Actually I didn’t really want to spend any more time on this film than it took watching it, but since I - more or less unintentionally - had ‘reviewed’ it for a friend (who wanted to know how I liked the ‘Lassie on hooves’ concoction) I might as well put it here.
So here goes - straight from the horse’s mouth (pun intended ;)):
I seriously wanted to like this film, although I was afraid I wouldn’t. And I didn’t. Sadly.
For crying out loud, what a wasted chance to make a truly fine film!
Let’s say first: I am not one to scorn a bit of pathos in a film, if it’s well placed and well applied. It can be done you know, and it has been done perfectly lots of times. I will quite happily tear up and sniffle along with everybody else in the cinema, I indulge in getting goosebumps and I am not ashamed of it. But this was bad. Bordering on cringeworthy. The dialogue is so trite and foreseeable, stiffly phrased and stilted that no wonder afterwards you feel like you’ve been hit over the head with a blunt instrument for the best part of two and a half hours. Also I am a sucker for beautiful scenery, atmosphere, for the dust-dancing-in-sunlight sort of thing – that’s what cinema is for, isn’t it? (just realising I am probably not really a very discerning movie goer ;)) But this was… too much….somehow tipping it over the edge time and time again, into the tacky and cheesy. Every so often I couldn’t but expect a cigarette or travel agency add appearing on the screen in the next moment. Nigh on unbearable really.
Next thing: I am definitely aware of this being cinema. And that this sort of film (nearly any film, to be precise) is not meant to be … erm … educational on the subject matter. Or ‘realistic’. This is not the goal of such a film. You have to tell a story, you have to make it work, you have artistic licence and that justifies a lot… BUT why is it necessary for a film, that’s got a ‘horse’ in the title and a good few of them in the cast, to depict everything, and I mean literally (ok, nearly) everything concerning them so. Utterly. Wrong? The need for that eludes me completely.
So how many people out there will now be under the impression (provided there are people out there with any lasting impression of that film at all) that the central part of training a horse - to whichever purpose - is to make him come when you whistle, and other than that it is not only sufficient but literally imperative that you explain to him (yes, explain, as in so many words) slowly and clearly enough what he’s expected to do. Failing that, you’ll have to explain it a second time, preferably with saucer eyes and an imbecile expression on your face, and he will understand. No need for tediousness, no need for patience, no need for skill, no need for anything beside love, determination and a very smart horse… They will think that you can plough a stony (or even one straight furrow in any) field with a horse on the very day it saw and felt a harness for the first time in his life (same applies to riding and anything else of course). That you will manage, even if you don’t know jack about what you’re doing, as long as you love Lassie … ähm, Horsie enough.
Yes, this seems like a minor complaint but it really irked me, causing something close to physical pain (to which the score added, btw) Of course this is not a film about schooling horses, but where would have been the harm in showing just a few sequences that where just a tiny bit closer to reality? Even with dust-dancing-in-sunlight over beautiful Devonshire countryside if you must? To give it some scale, give it some sense of time passing, and maybe even a sense of a deeper bonding (than that of ‘an apple for a whistle’) between boy and horse (and land. Yes, land - this is about war, isn’t it?)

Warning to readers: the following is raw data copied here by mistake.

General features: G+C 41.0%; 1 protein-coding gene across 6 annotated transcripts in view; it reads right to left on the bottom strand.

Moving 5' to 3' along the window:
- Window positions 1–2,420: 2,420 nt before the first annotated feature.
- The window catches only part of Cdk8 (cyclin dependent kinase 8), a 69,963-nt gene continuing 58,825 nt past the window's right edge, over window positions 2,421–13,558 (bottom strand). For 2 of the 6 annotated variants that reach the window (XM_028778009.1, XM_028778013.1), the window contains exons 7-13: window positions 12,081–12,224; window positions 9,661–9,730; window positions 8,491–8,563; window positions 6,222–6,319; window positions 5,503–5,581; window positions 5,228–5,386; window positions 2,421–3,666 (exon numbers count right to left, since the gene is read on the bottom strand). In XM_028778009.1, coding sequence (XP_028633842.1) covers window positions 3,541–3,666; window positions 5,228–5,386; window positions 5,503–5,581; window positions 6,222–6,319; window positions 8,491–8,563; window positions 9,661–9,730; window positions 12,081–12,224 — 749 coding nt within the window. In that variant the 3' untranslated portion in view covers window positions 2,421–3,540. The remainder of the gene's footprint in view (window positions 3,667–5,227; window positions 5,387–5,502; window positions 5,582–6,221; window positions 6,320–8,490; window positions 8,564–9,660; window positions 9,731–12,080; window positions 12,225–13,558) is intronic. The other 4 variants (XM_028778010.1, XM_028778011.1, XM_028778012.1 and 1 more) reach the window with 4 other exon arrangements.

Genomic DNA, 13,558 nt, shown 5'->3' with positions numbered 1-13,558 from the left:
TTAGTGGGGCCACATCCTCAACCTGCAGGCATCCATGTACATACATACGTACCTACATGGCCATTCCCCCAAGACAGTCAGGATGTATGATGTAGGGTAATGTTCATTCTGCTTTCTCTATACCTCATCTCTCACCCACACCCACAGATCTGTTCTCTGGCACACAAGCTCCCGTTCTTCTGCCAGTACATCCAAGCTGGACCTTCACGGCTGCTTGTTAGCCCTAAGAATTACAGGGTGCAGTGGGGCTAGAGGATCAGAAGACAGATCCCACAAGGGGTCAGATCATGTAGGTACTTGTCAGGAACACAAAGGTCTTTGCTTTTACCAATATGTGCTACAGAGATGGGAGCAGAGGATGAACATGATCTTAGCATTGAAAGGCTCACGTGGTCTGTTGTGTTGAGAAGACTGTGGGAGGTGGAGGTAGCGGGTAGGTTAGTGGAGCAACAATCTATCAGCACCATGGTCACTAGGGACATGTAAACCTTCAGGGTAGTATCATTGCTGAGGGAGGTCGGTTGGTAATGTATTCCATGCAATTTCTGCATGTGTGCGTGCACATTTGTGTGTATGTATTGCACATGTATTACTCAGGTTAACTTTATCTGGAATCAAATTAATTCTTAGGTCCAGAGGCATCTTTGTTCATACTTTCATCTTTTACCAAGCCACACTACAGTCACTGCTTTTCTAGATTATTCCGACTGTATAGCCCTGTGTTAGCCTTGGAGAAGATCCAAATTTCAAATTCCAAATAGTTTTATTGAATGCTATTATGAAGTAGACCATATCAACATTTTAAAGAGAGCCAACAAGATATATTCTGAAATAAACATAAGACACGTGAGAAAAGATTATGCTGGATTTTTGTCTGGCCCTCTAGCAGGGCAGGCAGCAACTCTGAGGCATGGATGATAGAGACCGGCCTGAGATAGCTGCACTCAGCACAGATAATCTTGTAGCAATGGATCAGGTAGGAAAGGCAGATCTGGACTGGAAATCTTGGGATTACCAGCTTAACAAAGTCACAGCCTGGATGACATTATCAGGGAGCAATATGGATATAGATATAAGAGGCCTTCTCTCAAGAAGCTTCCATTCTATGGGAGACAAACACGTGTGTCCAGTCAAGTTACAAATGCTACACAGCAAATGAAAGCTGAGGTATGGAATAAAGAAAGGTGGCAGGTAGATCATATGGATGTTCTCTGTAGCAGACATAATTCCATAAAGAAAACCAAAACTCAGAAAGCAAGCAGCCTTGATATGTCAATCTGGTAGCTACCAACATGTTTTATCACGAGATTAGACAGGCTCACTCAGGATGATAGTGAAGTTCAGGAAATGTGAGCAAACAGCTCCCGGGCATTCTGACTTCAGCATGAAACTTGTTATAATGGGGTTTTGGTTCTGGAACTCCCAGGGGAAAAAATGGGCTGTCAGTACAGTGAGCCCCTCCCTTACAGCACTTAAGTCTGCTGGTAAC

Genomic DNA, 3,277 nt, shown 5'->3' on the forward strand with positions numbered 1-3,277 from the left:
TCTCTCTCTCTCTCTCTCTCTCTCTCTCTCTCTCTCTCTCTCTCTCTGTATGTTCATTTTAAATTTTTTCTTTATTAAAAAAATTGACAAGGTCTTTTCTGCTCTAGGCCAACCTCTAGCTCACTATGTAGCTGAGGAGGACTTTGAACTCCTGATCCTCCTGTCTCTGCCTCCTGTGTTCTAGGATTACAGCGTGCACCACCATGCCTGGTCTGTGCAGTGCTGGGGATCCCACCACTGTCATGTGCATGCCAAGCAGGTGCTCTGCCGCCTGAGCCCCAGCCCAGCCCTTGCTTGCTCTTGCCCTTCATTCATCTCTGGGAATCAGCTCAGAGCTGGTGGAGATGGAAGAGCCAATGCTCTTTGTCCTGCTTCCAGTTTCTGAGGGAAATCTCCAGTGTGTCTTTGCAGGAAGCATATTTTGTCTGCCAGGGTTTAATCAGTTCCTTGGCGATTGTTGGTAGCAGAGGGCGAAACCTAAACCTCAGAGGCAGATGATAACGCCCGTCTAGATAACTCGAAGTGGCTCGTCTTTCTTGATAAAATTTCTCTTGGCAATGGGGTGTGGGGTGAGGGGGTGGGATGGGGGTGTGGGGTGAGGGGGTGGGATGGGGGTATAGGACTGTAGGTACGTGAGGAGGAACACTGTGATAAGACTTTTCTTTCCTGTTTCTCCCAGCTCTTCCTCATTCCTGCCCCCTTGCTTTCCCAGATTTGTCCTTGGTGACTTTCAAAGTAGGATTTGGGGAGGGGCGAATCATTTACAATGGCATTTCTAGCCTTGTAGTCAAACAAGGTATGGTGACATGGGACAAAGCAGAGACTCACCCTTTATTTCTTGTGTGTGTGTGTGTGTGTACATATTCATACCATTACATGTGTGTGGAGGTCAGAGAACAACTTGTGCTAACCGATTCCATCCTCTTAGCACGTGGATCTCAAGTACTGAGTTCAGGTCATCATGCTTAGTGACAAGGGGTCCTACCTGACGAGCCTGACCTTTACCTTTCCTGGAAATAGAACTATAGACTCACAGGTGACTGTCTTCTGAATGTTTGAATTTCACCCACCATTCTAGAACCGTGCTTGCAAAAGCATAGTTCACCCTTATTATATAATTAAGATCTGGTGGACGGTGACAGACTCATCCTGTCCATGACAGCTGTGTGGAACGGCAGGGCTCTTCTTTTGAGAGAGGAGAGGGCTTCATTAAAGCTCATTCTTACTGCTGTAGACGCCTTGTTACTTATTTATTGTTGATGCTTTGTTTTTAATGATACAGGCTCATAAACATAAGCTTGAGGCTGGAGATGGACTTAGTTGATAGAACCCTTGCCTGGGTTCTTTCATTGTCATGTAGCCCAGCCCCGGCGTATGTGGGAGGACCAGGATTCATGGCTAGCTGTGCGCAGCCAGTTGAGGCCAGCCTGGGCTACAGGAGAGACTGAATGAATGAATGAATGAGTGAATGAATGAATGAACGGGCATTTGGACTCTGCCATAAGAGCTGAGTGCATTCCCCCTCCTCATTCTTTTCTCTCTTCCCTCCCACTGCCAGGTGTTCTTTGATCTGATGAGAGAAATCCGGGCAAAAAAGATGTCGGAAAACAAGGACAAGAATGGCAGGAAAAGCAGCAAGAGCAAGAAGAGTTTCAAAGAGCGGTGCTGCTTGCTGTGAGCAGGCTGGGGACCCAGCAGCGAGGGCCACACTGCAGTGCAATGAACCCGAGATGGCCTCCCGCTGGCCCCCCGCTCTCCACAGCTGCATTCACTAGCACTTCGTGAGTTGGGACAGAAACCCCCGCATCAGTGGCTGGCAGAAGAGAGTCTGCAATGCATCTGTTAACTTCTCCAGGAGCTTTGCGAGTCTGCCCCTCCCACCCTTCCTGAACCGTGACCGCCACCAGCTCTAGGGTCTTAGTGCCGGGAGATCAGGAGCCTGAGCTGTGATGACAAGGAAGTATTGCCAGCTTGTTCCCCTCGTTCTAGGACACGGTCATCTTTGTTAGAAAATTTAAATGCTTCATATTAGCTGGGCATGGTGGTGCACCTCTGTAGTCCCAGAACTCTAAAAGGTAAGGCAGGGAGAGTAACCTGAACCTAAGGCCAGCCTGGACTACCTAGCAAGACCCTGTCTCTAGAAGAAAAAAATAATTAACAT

Dear me, when I set out to write this I didn’t intend to get so elaborate, and I didn’t intent such a trashing… Let’s be fair: although they are few and far between, the film has its moments.
The doomed cavalry charge which has a ghostly quality to it, the fall of a cavalry sword, surrendering in the face of technical warfare but also in the face of the … futility of it all. The bolting horse in the eery lighting of no-man’s-land between the trenches of the Somme. And there, although dragged out way too long, the sequence with the British and the German soldier where humanity shines through madness and horror, despite - or rather because - of their deadpan quips and laconic exchange over the back of one animal, caught in the throes of war just as they are.
But despite the smoke, the explosions, the machine gun fire (or technical effects to that effect), somehow the film only scratches the surface of the enormity of war. Well, there are enough films that have made this statement, and jarringly so, in regard to human suffering, so maybe no real need for that again. But this film could have been the equivalent for the side of the animals. It could have spoken of the immeasurable debt of mankind to horses, for dragging them off to their wars for centuries. Milleniums really. If the film had succeeded in hammering home at least that point, it would have been redeemed and justified. If it was such an attempt, a very feeble one it was. Mind: whether such a film would have been one I would have liked to watch, is an entirely different question. It would not have been the ‘popcorn box office favourite for all ages’ it apparently tries to be, and most certainly it would not have been A12. But it might have been an epic film.
So now you might wonder what brought me to such lengths about a film I don’t really care about? Not sure myself. Maybe, as stated above, the fact that I truly wanted to like it so much, when I went to see it.
But what I did see was a film that is trying, trying so hard to deliver, and it seems for exactly this reason - it doesn’t.